JACOB: We have already a storm-surge problem. The Holland Tunnel is always on the verge of flooding during Nor’easters, and the PATH tunnel already has flooded, so we know what the current risk is. What’s so bad is that it will become more frequent, and so it’s actually more cost beneficial to do it now. Because the longer we wait, the less benefit we get because we may incur some losses before we do the measures, so why not do them now when we are all building this infrastructure anyhow, you know.

Now, specifically here, for Ground Zero, we are looking down here into what has become known as “the bathtub,” which is the excavation for the foundation of the former Two World Trade Centers – actually all five, so World Trade "Centers." And, it has, obviously, a reconstruction plan, a master plan by Daniel Libeskind. And looking at this, what worries me that unless we do some very conscientious engineering of this -- which I’m not aware of is currently taking place -- this bathtub, with its memorial, with its museum and several other structures inside it and adjacent to it, could very well be flooded. Now, to pump out a whole bathtub with all those things – I think is not what we were looking forward to.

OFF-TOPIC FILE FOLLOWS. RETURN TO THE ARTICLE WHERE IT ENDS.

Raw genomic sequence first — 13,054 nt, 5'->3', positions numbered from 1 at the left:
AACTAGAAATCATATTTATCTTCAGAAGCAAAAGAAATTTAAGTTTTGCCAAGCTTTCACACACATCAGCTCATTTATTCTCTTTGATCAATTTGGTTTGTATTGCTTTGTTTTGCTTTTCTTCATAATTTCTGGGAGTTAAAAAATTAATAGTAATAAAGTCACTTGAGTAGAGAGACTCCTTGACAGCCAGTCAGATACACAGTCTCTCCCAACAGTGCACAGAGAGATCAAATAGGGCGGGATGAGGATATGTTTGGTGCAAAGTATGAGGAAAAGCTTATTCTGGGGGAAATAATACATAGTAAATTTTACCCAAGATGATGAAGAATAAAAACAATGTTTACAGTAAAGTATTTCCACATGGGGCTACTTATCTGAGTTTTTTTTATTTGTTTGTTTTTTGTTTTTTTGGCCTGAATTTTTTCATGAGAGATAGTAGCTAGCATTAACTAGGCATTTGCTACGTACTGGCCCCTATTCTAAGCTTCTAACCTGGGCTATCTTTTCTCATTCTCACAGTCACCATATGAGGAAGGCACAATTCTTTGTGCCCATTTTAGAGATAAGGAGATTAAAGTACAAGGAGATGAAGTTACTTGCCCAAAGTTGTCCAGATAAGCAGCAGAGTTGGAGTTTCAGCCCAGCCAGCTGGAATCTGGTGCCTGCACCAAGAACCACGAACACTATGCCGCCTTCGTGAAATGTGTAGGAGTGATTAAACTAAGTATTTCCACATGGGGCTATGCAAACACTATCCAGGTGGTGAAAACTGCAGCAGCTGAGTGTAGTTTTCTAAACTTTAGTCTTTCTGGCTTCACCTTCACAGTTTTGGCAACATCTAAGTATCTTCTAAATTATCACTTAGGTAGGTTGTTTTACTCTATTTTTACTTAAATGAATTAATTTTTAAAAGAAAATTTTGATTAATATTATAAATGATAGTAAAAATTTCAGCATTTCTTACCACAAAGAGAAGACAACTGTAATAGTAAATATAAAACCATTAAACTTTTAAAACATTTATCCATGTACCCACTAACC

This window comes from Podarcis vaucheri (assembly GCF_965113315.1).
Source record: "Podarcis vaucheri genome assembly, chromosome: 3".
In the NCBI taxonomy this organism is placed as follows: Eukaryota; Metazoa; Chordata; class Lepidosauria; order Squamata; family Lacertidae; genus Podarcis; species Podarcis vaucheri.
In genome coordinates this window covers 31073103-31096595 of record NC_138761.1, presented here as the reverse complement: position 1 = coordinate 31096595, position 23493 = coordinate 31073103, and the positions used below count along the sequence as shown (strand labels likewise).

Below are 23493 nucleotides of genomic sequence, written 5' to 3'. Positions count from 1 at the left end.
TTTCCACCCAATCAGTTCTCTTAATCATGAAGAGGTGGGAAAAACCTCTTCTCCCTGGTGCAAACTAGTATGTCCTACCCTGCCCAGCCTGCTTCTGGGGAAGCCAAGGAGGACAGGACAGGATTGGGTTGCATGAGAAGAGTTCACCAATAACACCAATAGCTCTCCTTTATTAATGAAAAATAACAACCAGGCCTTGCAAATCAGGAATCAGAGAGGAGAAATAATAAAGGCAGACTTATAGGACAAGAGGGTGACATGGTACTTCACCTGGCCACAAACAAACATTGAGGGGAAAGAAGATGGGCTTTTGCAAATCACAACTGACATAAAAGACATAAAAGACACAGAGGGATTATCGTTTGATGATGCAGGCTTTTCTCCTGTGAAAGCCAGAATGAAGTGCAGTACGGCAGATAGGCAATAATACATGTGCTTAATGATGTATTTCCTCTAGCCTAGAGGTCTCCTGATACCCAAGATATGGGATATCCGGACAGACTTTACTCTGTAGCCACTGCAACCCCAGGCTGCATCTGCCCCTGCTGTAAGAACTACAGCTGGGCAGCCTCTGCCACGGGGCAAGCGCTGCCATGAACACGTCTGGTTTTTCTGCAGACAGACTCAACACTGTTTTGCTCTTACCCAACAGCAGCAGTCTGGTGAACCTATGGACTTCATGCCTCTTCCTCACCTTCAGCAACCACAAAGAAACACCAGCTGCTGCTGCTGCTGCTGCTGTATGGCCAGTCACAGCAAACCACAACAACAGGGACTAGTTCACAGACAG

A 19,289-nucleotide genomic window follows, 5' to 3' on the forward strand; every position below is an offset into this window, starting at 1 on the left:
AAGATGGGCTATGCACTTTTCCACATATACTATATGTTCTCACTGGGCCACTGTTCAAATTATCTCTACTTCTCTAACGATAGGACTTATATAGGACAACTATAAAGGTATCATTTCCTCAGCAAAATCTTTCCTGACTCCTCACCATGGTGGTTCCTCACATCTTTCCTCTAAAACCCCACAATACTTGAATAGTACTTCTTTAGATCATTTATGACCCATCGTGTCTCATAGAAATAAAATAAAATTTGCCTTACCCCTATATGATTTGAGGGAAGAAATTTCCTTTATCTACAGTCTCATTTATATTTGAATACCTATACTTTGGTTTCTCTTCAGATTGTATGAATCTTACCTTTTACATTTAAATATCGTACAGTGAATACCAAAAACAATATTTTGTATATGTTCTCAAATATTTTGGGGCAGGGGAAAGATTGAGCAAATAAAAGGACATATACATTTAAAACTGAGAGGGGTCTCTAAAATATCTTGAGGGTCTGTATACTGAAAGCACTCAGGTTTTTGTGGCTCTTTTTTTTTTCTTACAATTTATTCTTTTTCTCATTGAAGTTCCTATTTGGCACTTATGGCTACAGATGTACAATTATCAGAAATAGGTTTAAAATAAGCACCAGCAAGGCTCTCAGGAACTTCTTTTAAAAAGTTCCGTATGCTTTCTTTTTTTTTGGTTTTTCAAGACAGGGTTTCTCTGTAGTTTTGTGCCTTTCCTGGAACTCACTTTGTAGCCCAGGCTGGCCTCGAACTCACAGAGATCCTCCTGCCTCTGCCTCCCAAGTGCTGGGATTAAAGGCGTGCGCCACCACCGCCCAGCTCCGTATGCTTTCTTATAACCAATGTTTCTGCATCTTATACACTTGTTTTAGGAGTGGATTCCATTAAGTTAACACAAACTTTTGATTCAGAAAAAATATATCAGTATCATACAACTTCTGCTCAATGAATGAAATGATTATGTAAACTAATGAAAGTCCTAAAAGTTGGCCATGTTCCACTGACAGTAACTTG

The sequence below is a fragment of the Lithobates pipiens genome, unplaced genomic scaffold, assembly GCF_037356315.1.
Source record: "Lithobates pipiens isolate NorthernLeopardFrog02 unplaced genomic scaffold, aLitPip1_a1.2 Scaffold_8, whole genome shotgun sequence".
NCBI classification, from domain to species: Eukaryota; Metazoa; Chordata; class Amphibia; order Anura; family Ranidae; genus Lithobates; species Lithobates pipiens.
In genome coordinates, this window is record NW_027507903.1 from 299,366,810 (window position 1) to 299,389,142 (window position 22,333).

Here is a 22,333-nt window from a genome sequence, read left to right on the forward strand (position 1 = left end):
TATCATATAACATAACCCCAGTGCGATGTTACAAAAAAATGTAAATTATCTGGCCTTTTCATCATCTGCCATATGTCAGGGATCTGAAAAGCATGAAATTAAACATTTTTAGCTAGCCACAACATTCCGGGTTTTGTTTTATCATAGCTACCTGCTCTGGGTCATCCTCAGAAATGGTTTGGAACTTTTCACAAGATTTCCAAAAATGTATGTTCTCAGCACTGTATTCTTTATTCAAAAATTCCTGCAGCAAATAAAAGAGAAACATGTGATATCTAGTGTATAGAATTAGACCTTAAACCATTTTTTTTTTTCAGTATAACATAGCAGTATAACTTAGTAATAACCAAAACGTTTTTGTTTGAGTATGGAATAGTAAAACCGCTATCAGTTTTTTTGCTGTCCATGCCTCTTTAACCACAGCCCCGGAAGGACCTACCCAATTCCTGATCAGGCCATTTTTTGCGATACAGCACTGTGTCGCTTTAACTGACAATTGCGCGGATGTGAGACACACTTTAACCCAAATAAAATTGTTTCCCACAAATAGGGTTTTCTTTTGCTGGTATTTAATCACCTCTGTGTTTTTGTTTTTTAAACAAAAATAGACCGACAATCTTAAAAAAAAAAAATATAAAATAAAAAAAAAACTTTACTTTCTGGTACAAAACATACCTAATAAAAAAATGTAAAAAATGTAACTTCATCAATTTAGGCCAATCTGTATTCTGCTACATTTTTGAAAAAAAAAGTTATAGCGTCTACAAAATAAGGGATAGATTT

RUDOLPH: What kinds of specific measures are you suggesting should be taken now to protect this infrastructure from the kinds of storm surges that you’ve been talking about?

JACOB: Well, one good thing is that we already have created, again, some buffer zones on the waterfront towards the Hudson. Much of what was formerly industrial or harbor facilities have been turned into parkland, so that’s great. That’s a good measure. That’s a step in the right direction. What has to be done for protecting both the infrastructure, but also buildings that are going up here is, we simply have to be aware that all critical entrances have to be at a certain level that exceeds the projected flooding levels. And we can discuss the details how to achieve it, and engineers will do a, probably, a very good job in doing this but it has to be brought into the planning.

RUDOLPH: Now, we spoke to the Port Authority and asked them specifically about the rebuilding of Ground Zero, and they said they’re doing absolutely nothing about raising the level of the infrastructure. They said their priority is to get this site rebuilt as fast as possible and they don’t have time to think about these things.

RUDOLPH: Well, that is where a geologist like me thinks on different time terms than politically pressured decision makers, and that is the very, very shortsightedness that is culturally ingrained in our system, and it’s clearly an uphill battle for us scientists to insert this kind of thinking.